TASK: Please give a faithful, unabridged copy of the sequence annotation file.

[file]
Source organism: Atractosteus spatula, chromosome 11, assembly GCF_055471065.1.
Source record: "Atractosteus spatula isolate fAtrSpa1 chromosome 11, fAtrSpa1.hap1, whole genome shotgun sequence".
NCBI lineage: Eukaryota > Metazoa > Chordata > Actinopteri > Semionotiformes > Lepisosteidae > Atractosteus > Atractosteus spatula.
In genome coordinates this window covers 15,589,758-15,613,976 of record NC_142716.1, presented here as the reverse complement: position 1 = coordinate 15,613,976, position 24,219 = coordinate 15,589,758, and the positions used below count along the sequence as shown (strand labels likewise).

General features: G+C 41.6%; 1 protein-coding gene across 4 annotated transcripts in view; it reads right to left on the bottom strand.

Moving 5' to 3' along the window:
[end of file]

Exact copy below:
Source organism: Atractosteus spatula, chromosome 11, assembly GCF_055471065.1.
Source record: "Atractosteus spatula isolate fAtrSpa1 chromosome 11, fAtrSpa1.hap1, whole genome shotgun sequence".
NCBI lineage: Eukaryota > Metazoa > Chordata > Actinopteri > Semionotiformes > Lepisosteidae > Atractosteus > Atractosteus spatula.
In genome coordinates this window covers 15,589,758-15,613,976 of record NC_142716.1, presented here as the reverse complement: position 1 = coordinate 15,613,976, position 24,219 = coordinate 15,589,758, and the positions used below count along the sequence as shown (strand labels likewise).

General features: G+C 41.6%; 1 protein-coding gene across 4 annotated transcripts in view; it reads right to left on the bottom strand.

Moving 5' to 3' along the window: